Saturday, October 27, 2007

CraigJ: Ref 1 fails as market solution

From the Utah Amicus:

As the impartial analysis in the Voter Information Pamphlet indicates, the skyrocketing costs of the Utah bill as it is phased in would come from paying vouchers to those who never intended to go to public schools in the first place. Such choices are pre-determined. And, as any economist will tell you, subsidizing pre-determined choices does not create competitive pressure since it does not alter any outcomes. These parents have already made up their minds to send their children to private schools. There is no point in handing out vouchers to them since it does nothing to influence other schools to improve. We would be racking up hundreds of millions of dollars in new, unnecessary expenditures and receiving no competitive benefits whatsoever in return. This makes no sense.

he then talks about switchers, and how many of those people "switching" to private schools would have made the switch anyway, then concludes by talking about the minute group that will only be switching because of vouchers.

But how does this actually happen? How do we convince MORE families to LEAVE the public schools? And if motivating more families to LEAVE is necessary for the bill to become effective, what does this mean for our public schools and the students they serve?

Remember - it took hundreds of millions of dollars just to get to the point where we must now wish for thousands upon thousands of additional public school students beyond the impartial numbers to LEAVE our public schools just to recoup the massive opportunity costs on the chance that the bill might exert market forces so it might create some competitive pressure so our schools might improve in spite of overwhelming research showing that this hasn’t worked when it’s been tried before.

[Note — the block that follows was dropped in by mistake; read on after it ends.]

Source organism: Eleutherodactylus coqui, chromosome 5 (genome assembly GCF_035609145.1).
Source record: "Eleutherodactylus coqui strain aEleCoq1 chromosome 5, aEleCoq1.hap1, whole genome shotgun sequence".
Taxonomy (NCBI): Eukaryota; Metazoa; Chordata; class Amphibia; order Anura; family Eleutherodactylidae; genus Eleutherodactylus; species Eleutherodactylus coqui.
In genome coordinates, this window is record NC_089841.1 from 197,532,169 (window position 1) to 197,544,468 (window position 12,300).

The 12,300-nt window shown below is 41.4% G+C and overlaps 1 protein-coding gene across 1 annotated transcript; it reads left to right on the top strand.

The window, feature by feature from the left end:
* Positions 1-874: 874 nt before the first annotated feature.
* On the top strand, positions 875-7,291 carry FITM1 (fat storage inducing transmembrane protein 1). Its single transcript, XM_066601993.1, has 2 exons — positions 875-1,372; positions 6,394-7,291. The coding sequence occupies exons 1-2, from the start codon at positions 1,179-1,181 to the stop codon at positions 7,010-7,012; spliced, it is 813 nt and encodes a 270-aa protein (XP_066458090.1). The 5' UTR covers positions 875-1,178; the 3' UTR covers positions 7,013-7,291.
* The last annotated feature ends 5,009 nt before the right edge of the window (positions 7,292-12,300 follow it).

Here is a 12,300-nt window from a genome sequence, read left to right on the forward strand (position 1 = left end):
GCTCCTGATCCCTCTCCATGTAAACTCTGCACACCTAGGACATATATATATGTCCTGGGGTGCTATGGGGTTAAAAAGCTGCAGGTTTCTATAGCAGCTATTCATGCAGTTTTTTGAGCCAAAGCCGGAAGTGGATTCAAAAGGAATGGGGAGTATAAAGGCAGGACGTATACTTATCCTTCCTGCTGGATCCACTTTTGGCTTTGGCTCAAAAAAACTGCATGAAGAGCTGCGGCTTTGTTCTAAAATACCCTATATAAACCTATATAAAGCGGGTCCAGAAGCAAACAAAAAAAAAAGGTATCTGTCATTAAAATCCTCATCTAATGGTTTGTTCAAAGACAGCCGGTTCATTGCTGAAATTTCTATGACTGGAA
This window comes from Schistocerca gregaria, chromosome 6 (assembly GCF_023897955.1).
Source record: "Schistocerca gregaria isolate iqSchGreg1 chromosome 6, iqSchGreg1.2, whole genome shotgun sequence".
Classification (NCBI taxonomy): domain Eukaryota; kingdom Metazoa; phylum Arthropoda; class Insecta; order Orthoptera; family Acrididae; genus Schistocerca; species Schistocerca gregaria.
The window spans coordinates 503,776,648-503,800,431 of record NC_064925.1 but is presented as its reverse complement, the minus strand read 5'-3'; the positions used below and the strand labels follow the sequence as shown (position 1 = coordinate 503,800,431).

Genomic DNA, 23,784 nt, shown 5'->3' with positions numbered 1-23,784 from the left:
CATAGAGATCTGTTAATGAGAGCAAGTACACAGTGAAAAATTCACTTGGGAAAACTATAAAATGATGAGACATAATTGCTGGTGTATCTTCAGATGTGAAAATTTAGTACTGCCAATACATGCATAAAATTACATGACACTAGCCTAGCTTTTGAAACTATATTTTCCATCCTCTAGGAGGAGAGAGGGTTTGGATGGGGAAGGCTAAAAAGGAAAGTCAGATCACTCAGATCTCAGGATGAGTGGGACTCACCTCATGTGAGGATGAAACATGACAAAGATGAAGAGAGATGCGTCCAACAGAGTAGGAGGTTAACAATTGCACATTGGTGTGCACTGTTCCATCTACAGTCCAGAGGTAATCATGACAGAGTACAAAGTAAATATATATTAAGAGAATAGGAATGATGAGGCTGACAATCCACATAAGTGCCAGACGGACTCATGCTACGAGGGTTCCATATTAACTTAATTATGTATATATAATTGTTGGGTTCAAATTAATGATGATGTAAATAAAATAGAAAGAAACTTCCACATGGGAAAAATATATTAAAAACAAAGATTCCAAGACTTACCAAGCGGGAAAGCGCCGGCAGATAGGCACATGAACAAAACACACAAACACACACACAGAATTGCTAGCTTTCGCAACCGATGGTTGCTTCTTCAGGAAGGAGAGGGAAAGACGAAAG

Does this sound like a winning strategy?

But even if all of that does happen, just where does that leave the overwhelming majority of students who remain in our public schools? If the goal is to convince students to LEAVE the public schools, then what possible motivation would these lawmakers have to improve our public schools? If we improve our schools, we reduce the demand to leave. If we reduce the demand to leave, we reduce the switch rate. If we reduce the switch rate, the bill becomes an expensive failure. Why on this green earth would we set up a scenario in which the success of one program hinges on the failure of another? Why would we sacrifice the quality of the public schools where 96% of our children attend just to make them SO BAD that thousands of additional families would WANT to leave, just so we can say this bill was not a failure?

This bill makes no sense. Let’s vote it down and work together to craft real solutions that benefit all Utah schoolchildren.

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